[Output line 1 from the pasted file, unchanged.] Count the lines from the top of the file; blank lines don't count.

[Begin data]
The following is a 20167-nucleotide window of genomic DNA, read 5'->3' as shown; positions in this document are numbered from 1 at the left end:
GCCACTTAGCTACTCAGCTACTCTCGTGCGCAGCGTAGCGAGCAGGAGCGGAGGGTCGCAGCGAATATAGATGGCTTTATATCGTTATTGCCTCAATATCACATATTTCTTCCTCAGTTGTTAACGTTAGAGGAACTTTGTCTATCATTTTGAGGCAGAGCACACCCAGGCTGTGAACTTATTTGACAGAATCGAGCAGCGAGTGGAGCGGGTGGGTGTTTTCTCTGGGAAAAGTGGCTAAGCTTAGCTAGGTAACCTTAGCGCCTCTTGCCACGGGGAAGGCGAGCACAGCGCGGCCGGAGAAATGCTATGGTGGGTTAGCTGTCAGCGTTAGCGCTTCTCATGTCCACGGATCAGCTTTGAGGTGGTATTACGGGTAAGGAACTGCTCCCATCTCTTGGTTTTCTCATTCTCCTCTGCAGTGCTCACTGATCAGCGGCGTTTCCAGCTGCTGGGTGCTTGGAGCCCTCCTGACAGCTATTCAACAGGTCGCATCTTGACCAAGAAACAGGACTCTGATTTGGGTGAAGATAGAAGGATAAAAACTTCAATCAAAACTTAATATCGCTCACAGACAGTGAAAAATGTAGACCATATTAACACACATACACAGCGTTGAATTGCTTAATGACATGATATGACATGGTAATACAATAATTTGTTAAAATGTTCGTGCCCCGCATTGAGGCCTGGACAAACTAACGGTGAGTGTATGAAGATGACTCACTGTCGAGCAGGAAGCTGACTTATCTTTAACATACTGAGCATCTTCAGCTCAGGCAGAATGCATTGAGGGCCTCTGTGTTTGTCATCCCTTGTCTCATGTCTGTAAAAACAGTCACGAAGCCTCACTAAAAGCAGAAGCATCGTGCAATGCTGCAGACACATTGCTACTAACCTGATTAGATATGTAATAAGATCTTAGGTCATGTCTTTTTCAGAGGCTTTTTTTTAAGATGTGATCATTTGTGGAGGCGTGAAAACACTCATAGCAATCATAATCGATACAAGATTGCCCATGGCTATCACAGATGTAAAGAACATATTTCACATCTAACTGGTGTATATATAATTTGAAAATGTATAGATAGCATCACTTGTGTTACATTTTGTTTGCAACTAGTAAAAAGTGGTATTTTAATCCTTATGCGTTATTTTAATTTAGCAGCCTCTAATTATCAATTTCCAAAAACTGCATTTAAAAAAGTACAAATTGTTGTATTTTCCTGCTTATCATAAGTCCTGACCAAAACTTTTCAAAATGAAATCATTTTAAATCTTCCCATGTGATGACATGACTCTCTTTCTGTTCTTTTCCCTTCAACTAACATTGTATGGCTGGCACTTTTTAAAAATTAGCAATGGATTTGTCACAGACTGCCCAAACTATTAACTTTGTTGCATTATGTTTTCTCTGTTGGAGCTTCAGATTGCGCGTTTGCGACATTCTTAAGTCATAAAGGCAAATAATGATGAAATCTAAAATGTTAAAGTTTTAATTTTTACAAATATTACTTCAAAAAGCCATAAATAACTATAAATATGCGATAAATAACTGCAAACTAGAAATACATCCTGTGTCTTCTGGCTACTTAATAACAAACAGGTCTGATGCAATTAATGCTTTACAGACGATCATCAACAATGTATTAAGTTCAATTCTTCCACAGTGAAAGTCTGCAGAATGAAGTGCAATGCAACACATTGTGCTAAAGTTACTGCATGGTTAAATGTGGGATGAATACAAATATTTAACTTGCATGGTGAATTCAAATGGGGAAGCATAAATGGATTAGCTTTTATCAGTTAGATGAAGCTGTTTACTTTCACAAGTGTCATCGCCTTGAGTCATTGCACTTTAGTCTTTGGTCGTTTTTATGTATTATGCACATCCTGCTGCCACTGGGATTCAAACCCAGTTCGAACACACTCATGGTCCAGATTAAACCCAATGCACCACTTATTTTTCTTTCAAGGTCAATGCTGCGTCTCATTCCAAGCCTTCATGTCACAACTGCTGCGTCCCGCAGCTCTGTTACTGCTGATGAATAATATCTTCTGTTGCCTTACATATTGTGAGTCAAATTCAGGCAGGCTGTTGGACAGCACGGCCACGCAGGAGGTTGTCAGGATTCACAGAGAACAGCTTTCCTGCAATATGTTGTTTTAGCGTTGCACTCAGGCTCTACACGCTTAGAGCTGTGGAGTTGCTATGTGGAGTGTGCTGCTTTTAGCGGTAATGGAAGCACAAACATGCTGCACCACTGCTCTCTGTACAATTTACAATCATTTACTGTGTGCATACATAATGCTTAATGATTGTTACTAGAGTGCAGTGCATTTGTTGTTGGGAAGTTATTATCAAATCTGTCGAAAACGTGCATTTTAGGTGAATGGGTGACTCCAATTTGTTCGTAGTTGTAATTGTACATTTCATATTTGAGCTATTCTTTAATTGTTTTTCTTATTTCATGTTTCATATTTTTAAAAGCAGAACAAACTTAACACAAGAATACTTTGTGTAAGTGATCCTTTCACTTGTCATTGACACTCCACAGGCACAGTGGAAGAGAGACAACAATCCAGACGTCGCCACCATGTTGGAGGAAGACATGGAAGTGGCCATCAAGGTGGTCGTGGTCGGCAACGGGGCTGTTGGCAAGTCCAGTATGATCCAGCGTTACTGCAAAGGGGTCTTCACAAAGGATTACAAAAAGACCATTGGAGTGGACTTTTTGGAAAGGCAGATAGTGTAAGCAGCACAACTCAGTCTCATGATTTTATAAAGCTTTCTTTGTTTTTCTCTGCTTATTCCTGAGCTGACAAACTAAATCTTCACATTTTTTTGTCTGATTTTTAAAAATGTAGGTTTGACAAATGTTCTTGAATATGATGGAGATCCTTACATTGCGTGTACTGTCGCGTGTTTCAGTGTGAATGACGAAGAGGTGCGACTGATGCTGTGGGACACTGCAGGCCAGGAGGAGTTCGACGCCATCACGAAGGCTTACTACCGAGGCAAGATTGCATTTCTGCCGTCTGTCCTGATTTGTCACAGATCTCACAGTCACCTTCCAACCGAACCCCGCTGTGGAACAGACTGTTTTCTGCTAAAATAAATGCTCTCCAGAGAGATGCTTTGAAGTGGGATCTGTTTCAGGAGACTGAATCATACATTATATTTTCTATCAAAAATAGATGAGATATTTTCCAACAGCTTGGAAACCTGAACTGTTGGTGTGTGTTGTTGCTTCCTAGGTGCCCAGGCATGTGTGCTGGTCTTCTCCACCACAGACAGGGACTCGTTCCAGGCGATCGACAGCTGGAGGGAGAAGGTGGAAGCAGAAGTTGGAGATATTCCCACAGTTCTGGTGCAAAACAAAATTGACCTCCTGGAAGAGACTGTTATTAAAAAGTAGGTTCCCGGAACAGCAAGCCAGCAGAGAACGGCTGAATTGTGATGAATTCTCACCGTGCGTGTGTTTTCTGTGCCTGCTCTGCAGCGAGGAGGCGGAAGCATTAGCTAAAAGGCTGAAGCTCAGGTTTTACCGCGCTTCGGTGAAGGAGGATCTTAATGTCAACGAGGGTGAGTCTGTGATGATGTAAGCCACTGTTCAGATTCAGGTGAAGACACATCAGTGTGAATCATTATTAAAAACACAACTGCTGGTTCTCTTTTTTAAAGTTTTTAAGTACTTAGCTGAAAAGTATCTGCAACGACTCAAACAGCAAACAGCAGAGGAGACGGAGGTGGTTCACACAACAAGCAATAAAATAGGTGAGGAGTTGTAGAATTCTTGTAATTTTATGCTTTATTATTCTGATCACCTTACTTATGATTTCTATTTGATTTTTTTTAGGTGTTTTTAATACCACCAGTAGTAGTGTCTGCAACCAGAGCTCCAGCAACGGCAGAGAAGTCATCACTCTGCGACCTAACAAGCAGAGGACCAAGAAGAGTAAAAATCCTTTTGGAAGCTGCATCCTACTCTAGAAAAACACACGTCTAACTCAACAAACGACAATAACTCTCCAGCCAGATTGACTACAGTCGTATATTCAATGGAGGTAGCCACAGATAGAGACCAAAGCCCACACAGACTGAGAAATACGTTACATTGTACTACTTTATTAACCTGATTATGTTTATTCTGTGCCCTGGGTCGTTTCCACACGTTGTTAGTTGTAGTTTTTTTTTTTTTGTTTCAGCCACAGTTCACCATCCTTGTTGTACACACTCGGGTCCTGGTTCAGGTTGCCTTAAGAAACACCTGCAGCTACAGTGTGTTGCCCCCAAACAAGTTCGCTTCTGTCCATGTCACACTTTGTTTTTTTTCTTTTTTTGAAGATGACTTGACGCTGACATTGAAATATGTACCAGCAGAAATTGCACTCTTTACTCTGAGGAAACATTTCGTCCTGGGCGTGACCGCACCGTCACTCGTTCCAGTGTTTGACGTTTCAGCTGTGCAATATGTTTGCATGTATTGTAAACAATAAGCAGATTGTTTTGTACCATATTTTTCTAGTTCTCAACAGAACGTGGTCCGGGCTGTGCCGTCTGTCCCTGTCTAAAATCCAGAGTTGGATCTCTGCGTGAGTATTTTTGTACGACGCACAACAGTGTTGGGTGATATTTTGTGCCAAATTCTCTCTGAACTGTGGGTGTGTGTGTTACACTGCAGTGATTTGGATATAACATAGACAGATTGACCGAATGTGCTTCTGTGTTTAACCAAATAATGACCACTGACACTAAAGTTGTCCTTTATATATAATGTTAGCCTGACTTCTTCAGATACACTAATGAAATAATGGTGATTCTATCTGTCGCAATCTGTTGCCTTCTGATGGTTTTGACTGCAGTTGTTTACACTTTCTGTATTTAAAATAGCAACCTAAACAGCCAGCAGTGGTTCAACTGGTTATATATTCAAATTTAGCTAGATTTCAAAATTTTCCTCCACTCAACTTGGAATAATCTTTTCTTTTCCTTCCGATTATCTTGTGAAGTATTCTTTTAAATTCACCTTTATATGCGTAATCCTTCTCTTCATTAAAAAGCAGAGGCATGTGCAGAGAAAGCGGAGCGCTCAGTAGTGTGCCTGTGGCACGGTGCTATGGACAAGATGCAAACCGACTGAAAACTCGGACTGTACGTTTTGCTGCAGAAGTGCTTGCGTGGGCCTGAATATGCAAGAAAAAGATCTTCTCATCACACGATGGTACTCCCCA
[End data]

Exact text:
The following is a 20167-nucleotide window of genomic DNA, read 5'->3' as shown; positions in this document are numbered from 1 at the left end: